While the framework remains unchanged, the characteristics and indicators that make up the index change from context to context, aiming to capture the characteristics of an ‘empowered woman’ in the socio-economic context of analysis. The index provides a concise, but comprehensive, measure of women’s empowerment, while also allowing breakdown of the analysis by level of change or the individual indicator.
That’s a description from the launch of Oxfam’s new ‘How To’ Guide to Measuring Women’s Empowerment. This is essentially a manageable algorithm, into which program staff can plug their data into in order to receive a single number representing a complex phenomenon. And while that makes a certain amount of principled sense (we’re all big fans of bespoke measurement approaches), it raises some questions too.
Continue reading “Measuring women’s empowerment: pushing composite indicator frameworks on projects?”
Papers and Findings
A cross-disciplinary team of researchers has developed an NLP method that can predict judgements in the European Court of Human Rights with 79% accuracy, based on an analysis of case documents. AI to replace judges? Perhaps. More comforting is their conclusion that this finding supports the theory of legal realism, “suggesting that judicial decision-making is significantly affected by the stimulus of the facts.”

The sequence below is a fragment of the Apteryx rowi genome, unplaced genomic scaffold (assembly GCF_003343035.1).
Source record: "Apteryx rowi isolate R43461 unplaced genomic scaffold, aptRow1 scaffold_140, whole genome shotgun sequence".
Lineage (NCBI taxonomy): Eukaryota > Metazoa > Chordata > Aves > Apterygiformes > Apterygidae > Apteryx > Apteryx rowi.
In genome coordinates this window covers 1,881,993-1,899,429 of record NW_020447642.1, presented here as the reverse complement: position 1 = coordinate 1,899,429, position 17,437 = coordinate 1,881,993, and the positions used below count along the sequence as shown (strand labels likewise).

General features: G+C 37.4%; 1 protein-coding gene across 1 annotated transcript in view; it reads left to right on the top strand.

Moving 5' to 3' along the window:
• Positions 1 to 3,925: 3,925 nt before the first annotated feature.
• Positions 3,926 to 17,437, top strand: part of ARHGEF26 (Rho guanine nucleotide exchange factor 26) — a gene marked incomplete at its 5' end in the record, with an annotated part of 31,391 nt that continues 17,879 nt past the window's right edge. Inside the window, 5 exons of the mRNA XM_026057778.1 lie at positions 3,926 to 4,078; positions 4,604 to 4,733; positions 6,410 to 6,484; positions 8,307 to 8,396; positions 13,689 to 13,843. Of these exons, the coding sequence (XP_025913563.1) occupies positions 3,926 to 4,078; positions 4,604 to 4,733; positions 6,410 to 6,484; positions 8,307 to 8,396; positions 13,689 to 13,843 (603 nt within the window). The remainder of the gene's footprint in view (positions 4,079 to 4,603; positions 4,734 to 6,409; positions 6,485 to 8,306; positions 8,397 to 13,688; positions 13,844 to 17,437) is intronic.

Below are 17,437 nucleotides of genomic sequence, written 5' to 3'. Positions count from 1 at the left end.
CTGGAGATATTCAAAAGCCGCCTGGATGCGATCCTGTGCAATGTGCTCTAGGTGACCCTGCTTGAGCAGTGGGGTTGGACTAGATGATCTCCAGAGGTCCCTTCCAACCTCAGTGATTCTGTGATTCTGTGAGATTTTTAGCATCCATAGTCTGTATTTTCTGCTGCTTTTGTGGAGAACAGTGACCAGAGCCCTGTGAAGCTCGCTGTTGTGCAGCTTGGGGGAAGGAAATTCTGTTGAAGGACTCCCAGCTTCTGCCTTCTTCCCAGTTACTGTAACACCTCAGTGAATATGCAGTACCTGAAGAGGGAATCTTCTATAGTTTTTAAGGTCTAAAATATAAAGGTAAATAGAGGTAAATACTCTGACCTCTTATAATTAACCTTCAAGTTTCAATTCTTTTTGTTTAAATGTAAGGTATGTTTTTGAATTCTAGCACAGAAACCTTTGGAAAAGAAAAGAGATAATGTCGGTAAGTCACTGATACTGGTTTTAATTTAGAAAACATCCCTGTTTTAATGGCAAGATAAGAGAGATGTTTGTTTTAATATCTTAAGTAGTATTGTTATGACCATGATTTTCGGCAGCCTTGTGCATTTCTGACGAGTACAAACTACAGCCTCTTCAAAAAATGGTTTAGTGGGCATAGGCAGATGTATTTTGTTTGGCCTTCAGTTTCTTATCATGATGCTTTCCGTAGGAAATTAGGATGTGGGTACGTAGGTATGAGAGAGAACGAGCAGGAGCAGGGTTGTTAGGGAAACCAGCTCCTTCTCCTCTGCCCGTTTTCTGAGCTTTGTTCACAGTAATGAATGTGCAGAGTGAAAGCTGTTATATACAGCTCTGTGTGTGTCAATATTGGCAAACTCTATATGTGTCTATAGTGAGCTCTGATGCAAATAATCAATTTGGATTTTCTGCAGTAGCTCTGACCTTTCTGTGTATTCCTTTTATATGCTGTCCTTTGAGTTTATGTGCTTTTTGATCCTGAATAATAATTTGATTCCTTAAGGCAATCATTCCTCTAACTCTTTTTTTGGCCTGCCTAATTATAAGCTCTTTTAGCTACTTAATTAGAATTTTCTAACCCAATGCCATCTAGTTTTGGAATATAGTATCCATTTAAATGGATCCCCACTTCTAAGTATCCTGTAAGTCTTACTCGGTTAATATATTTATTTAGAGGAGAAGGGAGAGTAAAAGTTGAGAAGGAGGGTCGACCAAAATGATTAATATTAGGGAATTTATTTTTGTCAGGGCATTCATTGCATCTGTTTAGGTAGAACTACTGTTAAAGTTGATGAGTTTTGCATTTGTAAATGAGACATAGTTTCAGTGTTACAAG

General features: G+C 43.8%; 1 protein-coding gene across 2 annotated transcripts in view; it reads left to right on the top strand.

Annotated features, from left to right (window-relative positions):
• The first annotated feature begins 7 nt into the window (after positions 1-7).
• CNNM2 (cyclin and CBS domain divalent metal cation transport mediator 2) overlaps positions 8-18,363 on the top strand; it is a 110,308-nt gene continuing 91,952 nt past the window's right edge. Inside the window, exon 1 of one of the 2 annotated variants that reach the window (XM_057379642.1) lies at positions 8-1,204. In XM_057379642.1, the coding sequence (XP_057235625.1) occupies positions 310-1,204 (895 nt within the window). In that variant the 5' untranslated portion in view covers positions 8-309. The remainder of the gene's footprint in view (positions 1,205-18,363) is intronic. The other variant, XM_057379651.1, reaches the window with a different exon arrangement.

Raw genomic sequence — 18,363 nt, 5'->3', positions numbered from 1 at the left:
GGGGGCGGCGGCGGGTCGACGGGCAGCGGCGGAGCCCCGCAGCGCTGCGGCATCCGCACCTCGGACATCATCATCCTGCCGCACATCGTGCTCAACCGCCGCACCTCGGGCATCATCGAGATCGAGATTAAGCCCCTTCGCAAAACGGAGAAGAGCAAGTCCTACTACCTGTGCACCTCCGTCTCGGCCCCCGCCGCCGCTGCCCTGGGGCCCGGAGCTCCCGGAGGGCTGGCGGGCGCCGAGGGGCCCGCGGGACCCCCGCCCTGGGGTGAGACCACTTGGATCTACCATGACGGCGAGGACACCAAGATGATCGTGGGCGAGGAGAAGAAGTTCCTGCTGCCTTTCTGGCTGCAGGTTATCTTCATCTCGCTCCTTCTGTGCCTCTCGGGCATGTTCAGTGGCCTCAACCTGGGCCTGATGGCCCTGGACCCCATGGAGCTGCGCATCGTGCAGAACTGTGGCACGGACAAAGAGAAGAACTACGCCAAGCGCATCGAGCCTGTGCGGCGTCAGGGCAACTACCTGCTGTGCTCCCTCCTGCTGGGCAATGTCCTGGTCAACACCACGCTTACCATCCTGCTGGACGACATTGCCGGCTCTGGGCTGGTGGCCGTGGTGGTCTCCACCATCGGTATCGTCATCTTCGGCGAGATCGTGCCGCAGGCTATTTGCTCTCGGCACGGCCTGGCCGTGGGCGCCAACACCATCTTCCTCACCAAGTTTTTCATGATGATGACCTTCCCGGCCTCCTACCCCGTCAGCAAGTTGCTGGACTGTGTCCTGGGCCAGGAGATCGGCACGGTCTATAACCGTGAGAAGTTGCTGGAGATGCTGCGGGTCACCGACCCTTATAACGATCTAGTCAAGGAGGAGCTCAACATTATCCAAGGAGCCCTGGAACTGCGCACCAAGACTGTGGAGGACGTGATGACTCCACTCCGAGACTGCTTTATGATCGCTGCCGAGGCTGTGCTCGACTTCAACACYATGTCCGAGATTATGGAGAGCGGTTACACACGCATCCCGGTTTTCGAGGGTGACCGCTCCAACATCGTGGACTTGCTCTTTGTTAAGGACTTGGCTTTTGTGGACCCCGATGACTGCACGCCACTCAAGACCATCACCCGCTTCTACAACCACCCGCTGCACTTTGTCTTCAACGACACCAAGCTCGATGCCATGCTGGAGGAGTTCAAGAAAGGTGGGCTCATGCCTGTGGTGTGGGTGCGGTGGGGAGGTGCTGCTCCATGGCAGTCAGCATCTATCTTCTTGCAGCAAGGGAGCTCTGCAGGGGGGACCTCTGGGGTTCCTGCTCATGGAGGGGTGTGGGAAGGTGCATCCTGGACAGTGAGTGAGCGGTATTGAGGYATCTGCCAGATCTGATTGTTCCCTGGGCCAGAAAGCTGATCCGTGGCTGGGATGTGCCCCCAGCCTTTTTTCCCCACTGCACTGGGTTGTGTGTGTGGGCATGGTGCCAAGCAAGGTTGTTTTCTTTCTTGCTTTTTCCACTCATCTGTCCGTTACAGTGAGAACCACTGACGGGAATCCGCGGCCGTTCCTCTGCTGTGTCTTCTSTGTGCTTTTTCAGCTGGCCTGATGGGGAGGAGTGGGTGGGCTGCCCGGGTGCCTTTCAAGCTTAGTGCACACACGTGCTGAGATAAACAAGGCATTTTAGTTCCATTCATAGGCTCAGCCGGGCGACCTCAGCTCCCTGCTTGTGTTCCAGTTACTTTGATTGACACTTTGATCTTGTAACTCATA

100 Stories: The Impact of Open Access. That’s the bombastic title of a forthcoming paper focused on public access to scientific research, aiming to change “how we talk about the impact of open access.” They do indeed present 100 stories, but in short format and not of “impact” per se. The bar for inclusion is unsurprisingly low. An example (in full) from the category of advancing innovation:
“New patents matched against University’s patent portfolio Iowa State University patents have been downloaded over 16,000 times by 275 institutions. 35% of the patent downloads have been from high-profile corporations such as IBM (33), Unilever (11), Dow-Corning (7), Hewlett-Packard (6), and Deere & Co (5).”
Also, it’s rife with depressing word clip art charts.
Continue reading “research links w 43-44”